Definitions

from The American Heritage® Dictionary of the English Language, 4th Edition

  • n. The persistent conviction that one is or is likely to become ill, often involving symptoms when illness is neither present nor likely, and persisting despite reassurance and medical evidence to the contrary. Also called hypochondriasis.
  • n. Plural of hypochondrium.

from Wiktionary, Creative Commons Attribution/Share-Alike License

  • n. A psychological disorder characterized by excessive preoccupation or worry about having a serious illness.
  • n. Plural form of hypochondrium.

from the GNU version of the Collaborative International Dictionary of English

  • n. An excessive concern about one's own health, particularly a morbid worry about illnesses which a person imagines are affecting him, often focusing on specific symptoms; also called hypochondriasis.

from The Century Dictionary and Cyclopedia

  • n. A morbid condition characterized by exaggerated uneasiness and anxiety as to one's health, and also by extreme general depression; low spirits: in this sense often abbreviated hypo, or formerly hyp, hip. See hypo. hip.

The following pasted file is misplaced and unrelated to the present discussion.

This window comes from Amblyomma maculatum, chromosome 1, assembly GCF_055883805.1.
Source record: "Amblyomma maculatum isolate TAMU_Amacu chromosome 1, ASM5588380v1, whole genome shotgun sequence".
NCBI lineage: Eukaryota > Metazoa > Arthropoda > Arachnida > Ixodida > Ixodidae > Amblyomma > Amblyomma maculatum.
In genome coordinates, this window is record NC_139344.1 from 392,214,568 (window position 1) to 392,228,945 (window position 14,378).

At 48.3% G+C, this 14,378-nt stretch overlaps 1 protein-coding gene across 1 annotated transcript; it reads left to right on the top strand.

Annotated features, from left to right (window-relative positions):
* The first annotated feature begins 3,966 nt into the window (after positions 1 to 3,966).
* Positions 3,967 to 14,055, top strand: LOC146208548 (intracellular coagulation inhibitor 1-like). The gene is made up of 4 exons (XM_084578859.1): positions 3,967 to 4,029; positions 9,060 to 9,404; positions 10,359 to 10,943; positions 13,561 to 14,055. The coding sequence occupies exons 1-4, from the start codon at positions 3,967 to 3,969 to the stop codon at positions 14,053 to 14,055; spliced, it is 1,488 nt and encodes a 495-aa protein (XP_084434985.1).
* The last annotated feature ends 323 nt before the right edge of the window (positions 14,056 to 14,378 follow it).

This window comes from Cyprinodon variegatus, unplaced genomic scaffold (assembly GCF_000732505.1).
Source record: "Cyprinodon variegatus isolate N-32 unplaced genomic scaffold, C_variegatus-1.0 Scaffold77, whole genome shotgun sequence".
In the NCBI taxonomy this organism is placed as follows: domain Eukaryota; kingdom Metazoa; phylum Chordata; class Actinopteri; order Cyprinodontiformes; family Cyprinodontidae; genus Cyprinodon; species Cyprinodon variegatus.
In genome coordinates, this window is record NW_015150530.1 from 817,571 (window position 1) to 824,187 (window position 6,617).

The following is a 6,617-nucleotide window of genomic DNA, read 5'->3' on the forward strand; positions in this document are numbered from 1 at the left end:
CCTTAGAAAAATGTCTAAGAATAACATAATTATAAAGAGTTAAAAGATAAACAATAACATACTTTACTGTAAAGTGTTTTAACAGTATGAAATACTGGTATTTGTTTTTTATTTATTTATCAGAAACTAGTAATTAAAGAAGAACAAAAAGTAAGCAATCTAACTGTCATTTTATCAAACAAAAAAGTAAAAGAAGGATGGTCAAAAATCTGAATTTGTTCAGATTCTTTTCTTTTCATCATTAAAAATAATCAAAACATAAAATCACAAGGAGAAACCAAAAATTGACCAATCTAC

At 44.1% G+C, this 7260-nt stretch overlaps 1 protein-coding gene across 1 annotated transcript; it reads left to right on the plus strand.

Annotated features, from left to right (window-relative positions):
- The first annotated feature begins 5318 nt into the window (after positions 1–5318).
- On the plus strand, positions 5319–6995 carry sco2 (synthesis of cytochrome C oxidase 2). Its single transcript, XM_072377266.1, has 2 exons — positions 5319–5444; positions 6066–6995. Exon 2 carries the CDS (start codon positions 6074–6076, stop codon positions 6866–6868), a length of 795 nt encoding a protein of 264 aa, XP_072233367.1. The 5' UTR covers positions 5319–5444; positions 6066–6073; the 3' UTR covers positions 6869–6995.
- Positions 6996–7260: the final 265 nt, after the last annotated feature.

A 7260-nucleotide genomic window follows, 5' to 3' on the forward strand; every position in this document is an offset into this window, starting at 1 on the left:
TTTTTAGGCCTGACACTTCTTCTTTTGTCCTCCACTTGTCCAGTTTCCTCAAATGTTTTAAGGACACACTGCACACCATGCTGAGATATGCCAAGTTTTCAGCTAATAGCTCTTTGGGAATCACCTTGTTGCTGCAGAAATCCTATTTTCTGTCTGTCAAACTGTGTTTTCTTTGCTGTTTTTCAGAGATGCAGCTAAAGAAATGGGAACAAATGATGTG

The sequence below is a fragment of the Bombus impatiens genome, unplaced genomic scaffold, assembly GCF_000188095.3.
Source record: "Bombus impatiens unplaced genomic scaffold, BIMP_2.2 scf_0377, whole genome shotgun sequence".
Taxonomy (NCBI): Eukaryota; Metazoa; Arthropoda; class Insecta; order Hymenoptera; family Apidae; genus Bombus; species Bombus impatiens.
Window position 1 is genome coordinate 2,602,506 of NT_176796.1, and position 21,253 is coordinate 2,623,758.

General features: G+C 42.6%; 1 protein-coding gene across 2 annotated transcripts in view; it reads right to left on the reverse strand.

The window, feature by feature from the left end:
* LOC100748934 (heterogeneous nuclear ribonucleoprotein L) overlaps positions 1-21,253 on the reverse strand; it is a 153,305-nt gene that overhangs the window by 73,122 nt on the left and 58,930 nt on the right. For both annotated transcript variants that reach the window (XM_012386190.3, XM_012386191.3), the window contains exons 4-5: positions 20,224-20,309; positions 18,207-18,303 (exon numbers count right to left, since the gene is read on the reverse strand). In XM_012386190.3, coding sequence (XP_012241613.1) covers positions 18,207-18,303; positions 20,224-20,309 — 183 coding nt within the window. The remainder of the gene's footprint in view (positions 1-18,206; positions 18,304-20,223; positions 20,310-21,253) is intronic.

• n. Plural of hypochondrium.

from WordNet 3.0 Copyright 2006 by Princeton University. All rights reserved.

  • n. chronic and abnormal anxiety about imaginary symptoms and ailments

Etymologies

Late Latin, abdomen, from Greek hupokhondria, pl. of hupokhondrion, abdomen (held to be the seat of melancholy), from neuter of hupokhondrios, under the cartilage of the breastbone : hupo-, hypo- + khondros, cartilage; see ghrendh- in Indo-European roots.
(American Heritage® Dictionary of the English Language, Fourth Edition)
From Medieval Latin hypochondria ("the morbid condition so called, supposed to have its seat in the upper part of the abdomen"), from New Latin hypochondrium (see hypochondrium for more). (Wiktionary)

Examples

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Comments

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  • *sits up*

    January 31, 2009

  • The term hypochondria was coined by the ancient Greeks from Hypo = below + Chondros = cartilage (of the ribs). It was their opinion that the set of symptoms originated just below the ribs (i.e. in the upper abdomen). So, sit up straight and don't slouch. They also believed that the psychological symptoms which often accompanied the ailment were the result of the illness. See: cyberchondria.

    January 31, 2009

  • la maladie sans maladie

    May 12, 2008